The author of John’s gospel can help us here. First a bit of background. The writer went through a very careful process of deciding what he would include in his gospel about Jesus’s life. In the very last verse of his gospel he writes, ‘’there are also many other things that Jesus did; if every one of them were written down, I suppose that the world itself could not contain the books that would be written’. So the choice of the wedding at Cana, a story not included in any other of the gospels, was deliberate. It is the first of the 7 signs (or miracles of Jesus) that John chose to include in his gospel, along with 7 sayings of Jesus – 7 being the symbolic number for divine plenitude, divine abundance.
The story builds on John’s picture of Jesus so far, his cosmic significance– in the beginning was the word- then the role of his forerunner, John the Baptist, and then the calling of the first disciples. There is no nativity story. Jesus’s mother, and his extended family, are introduced in the Wedding at Cana.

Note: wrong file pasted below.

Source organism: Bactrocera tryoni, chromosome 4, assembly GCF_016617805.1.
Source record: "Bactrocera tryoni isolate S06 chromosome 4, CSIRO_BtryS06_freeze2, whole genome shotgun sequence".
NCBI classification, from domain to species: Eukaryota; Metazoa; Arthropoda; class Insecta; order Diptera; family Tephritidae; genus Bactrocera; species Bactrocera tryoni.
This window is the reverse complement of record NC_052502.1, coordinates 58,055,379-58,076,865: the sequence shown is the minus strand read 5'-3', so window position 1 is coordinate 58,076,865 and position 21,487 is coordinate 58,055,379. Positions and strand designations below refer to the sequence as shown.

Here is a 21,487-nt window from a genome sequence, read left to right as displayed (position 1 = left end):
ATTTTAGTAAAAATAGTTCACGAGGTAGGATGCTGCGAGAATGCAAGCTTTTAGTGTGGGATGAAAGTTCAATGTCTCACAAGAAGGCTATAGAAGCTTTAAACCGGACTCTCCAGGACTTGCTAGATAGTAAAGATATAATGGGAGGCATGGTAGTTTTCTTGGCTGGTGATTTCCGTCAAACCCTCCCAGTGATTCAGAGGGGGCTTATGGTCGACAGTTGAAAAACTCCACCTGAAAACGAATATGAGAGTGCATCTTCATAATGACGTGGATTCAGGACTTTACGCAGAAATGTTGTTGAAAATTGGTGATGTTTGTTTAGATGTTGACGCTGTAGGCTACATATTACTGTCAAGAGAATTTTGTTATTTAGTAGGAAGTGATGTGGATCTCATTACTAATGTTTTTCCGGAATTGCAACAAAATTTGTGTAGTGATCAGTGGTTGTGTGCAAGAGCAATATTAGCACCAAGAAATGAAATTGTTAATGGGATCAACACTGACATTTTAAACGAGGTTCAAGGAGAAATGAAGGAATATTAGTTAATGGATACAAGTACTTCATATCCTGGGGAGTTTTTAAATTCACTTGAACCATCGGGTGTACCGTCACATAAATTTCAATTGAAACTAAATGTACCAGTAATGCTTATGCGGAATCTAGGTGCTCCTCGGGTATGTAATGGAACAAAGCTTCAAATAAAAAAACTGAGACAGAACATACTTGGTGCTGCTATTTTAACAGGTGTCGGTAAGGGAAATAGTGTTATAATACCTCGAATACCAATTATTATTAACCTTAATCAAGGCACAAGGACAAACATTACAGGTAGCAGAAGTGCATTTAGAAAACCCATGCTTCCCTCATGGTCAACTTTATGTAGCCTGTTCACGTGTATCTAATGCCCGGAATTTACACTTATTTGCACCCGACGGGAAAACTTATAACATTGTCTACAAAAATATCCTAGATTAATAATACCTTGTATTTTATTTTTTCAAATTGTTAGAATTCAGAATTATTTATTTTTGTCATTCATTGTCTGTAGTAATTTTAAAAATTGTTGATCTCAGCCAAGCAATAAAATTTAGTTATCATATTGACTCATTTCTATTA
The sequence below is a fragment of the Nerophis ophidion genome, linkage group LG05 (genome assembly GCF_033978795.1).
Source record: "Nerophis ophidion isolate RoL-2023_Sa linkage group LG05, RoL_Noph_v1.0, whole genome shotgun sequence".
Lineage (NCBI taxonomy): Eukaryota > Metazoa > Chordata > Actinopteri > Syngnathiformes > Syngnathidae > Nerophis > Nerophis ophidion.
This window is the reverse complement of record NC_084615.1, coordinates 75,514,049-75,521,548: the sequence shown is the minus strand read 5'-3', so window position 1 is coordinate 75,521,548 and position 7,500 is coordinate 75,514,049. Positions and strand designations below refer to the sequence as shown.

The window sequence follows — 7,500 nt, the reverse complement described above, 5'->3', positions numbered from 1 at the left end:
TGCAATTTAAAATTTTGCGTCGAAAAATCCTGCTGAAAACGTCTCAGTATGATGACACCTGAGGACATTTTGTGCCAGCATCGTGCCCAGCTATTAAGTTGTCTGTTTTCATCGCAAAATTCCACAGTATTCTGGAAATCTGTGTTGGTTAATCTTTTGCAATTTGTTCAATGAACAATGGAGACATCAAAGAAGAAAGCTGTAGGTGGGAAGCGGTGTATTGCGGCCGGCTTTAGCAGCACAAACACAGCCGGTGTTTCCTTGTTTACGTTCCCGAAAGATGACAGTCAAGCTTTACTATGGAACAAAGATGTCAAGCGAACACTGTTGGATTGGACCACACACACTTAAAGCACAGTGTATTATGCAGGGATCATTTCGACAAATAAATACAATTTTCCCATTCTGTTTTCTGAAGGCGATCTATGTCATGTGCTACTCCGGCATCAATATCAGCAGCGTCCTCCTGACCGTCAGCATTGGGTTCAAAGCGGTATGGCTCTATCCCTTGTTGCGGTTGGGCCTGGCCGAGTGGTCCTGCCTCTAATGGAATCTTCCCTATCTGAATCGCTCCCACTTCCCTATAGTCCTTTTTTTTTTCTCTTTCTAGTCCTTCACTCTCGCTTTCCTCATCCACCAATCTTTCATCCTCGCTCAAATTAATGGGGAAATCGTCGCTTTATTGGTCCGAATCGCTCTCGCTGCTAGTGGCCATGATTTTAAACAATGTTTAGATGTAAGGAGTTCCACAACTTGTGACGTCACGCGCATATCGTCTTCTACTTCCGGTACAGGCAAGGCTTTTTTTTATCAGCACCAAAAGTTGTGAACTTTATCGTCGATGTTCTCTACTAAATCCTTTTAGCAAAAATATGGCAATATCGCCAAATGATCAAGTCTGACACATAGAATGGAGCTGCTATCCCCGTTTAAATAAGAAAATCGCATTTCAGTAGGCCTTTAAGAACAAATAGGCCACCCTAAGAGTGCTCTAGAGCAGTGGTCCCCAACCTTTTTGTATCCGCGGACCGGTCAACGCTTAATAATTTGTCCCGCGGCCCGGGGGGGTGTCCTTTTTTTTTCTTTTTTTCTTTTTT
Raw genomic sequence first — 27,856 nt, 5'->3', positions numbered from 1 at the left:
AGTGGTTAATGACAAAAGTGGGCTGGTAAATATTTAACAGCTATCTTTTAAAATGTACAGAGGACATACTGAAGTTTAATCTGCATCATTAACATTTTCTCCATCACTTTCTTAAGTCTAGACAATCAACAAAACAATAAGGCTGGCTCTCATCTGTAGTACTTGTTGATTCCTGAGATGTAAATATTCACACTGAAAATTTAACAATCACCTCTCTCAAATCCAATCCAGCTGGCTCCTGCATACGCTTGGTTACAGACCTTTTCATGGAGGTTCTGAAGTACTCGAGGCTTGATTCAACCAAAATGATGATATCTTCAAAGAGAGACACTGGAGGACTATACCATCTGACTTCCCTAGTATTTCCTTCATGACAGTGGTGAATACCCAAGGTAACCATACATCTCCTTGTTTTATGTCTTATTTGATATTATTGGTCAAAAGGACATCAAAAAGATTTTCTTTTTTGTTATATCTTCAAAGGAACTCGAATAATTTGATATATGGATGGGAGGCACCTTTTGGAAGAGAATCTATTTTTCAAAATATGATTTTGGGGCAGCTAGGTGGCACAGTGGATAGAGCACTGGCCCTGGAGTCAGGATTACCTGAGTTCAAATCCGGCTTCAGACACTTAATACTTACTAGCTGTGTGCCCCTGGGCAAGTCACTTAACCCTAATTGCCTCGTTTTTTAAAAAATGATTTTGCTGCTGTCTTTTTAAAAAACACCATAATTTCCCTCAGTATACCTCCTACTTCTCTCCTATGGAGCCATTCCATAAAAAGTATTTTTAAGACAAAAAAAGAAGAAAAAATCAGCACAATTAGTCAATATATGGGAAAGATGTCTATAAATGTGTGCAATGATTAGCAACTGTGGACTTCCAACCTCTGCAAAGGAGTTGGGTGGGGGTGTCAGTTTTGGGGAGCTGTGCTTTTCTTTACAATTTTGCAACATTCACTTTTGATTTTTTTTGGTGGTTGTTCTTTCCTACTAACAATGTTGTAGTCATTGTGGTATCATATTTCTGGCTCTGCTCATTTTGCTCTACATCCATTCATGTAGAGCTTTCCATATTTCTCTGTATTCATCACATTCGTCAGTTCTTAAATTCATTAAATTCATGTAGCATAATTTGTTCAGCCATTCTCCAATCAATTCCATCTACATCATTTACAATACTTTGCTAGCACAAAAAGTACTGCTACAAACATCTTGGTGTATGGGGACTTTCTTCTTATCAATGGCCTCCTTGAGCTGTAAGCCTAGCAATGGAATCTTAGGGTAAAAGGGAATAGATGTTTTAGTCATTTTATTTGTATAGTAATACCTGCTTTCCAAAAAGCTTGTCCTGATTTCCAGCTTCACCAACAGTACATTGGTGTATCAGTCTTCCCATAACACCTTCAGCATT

The celebration was a gathering of family members but it pointed to more than this. While we are individual children of God, we are also part of the people of God, part of something greater than ourselves. Meeting together in fellowship was and is an expression of this.
For the people of Israel, Yahweh, the LORD, was connected deeply to them. A metaphor used was Yahweh as husband. And this idea was developed in the New Testament where Jesus was identified as the Bridegroom, with Christians, not Israel, as the Bride.
The wedding at Cana points also to the character of God: to a generous LORD, rooted in the teaching of the Old Testament. A good example is found in the prophecy of Isaiah who has a vision of the LORD helping his people following the oppression of exile: